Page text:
Improved structural characterization of chromosomal breakpoints using high resolution custom array-CGH

Authors

  • A Lindstrand,

    Corresponding author
    1. Department of Molecular Medicine and Surgery, Clinical Genetics Unit, Karolinska Institutet, Stockholm, Sweden
    • Anna Lindstrand, Department of Molecular Medicine and Surgery, Clinical Genetics Unit, Karolinska University Hospital Solna, S-171 76 Stockholm, Sweden. Tel.: +46 70 543 6593; fax: +46 85 177 3620; e-mail: anna.lindstrand@ki.se

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  • J Schoumans,

    1. Department of Molecular Medicine and Surgery, Clinical Genetics Unit, Karolinska Institutet, Stockholm, Sweden
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  • P Gustavsson,

    1. Department of Molecular Medicine and Surgery, Clinical Genetics Unit, Karolinska Institutet, Stockholm, Sweden
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  • N Hanemaaijer,

    1. Department of Molecular Medicine and Surgery, Clinical Genetics Unit, Karolinska Institutet, Stockholm, Sweden
    2. Department of Genetics, University Medical Center Groningen, University of Groningen, Groningen, the Netherlands
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  • H Malmgren,

    1. Department of Molecular Medicine and Surgery, Clinical Genetics Unit, Karolinska Institutet, Stockholm, Sweden
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  • E Blennow

    1. Department of Molecular Medicine and Surgery, Clinical Genetics Unit, Karolinska Institutet, Stockholm, Sweden
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Abstract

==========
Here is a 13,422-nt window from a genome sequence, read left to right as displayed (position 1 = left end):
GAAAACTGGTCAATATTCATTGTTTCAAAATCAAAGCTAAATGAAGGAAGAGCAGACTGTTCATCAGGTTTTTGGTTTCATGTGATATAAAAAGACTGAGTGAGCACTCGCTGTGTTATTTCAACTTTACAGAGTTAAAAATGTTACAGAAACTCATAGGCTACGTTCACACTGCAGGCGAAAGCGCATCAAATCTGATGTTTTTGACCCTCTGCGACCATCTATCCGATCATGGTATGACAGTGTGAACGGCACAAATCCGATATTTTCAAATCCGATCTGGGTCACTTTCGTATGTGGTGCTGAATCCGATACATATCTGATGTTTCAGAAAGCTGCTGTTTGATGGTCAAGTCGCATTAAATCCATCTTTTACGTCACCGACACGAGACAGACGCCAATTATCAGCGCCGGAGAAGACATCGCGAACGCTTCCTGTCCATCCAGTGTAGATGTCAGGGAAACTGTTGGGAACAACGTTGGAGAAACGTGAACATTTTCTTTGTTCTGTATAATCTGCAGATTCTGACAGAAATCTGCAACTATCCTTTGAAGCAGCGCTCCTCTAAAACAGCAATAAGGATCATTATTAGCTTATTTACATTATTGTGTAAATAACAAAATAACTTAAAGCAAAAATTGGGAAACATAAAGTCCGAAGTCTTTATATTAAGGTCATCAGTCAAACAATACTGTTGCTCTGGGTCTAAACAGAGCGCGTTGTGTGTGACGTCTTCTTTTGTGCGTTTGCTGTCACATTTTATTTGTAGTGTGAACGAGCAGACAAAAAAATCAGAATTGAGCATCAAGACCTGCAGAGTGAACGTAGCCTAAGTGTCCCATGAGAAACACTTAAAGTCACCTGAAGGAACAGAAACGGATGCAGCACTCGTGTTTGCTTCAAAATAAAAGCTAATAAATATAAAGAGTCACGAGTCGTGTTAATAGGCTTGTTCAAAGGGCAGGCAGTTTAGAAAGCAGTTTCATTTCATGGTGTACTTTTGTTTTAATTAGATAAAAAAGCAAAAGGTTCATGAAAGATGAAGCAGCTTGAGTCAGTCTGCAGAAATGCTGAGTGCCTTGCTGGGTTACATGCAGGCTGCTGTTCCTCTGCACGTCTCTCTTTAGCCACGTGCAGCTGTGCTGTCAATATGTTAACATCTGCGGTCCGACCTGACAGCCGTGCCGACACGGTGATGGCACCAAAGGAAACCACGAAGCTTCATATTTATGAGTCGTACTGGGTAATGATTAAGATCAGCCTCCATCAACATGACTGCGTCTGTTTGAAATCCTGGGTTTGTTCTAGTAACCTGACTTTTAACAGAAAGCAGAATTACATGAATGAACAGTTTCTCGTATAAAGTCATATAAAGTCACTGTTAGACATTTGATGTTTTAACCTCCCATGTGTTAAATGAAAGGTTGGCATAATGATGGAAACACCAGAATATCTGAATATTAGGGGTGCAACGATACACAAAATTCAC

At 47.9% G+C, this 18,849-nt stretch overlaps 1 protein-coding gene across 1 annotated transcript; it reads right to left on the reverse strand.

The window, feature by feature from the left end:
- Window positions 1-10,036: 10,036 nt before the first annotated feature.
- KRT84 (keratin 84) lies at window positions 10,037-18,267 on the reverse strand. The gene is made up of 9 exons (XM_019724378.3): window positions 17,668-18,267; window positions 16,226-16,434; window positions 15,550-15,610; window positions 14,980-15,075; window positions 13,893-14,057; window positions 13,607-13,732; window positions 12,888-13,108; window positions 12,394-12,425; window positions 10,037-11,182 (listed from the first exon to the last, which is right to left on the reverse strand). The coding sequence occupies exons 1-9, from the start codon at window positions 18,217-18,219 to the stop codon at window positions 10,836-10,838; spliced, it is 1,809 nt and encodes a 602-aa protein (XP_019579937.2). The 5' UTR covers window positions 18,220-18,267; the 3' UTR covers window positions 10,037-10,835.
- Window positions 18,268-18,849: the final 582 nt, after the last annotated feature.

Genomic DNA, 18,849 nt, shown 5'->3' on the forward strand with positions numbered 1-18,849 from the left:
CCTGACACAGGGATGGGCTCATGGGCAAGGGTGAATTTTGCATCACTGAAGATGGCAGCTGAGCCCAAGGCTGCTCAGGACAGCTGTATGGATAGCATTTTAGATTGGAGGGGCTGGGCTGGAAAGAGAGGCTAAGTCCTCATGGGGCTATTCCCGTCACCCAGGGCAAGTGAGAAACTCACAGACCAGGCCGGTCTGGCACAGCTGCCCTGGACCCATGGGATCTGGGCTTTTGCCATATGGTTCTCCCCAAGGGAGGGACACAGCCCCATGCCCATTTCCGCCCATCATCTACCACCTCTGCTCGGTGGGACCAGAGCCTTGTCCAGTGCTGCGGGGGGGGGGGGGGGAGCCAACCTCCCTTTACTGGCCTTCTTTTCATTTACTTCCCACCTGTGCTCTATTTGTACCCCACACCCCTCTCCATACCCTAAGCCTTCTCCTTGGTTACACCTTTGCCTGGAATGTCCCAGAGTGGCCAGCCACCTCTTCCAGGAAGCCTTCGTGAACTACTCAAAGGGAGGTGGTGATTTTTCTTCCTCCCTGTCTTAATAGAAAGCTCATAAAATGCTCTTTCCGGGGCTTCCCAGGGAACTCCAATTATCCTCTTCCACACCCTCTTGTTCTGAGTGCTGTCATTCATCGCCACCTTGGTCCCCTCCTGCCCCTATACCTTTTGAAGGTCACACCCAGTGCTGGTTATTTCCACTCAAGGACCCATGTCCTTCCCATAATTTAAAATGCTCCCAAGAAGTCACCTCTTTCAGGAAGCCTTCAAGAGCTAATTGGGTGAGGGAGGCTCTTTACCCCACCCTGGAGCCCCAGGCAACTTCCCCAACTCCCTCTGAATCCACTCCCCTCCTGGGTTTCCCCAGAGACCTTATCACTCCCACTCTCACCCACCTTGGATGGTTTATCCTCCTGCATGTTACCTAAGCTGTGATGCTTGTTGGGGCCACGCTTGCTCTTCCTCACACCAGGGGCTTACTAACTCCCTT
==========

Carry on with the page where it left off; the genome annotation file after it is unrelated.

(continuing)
Lindstrand A, Schoumans J, Gustavsson P, Hanemaaijer N, Malmgren H, Blennow E. Improved structural characterization of chromosomal breakpoints using high resolution custom array-CGH.

Array-CGH is a powerful tool for the rapid detection of genomic imbalances. By customizing the array it is possible to increase the resolution in a targeted genomic region of interest and determine the structure of the breakpoints with high accuracy, as well as to detect very small imbalances. We have used targeted custom arrays to zoom in on 38 chromosomal breakpoints from 12 different patients carrying both balanced and unbalanced rearrangements. We show that it is possible to characterize unbalanced breakpoints within 17–20,000 bp, depending on the structure of the genome. All of the deletion and duplication breakpoints were further refined and potential underlying molecular mechanisms of formation are discussed. In one of seven carriers of apparently balanced reciprocal translocations we detected a small deletion of 200 bp within the previously FISH-defined breakpoint, and in another patient, a large deletion of 11 Mb was identified on a chromosome not involved in the translocation. Targeted custom oligonucleotide arrays make it possible to perform fine mapping of breakpoints with a resolution within the breakpoint region much higher compared to commercially available array platforms. In addition, identification of small deletions or duplications in apparently balanced rearrangements may contribute to the identification of new disease causing genes.

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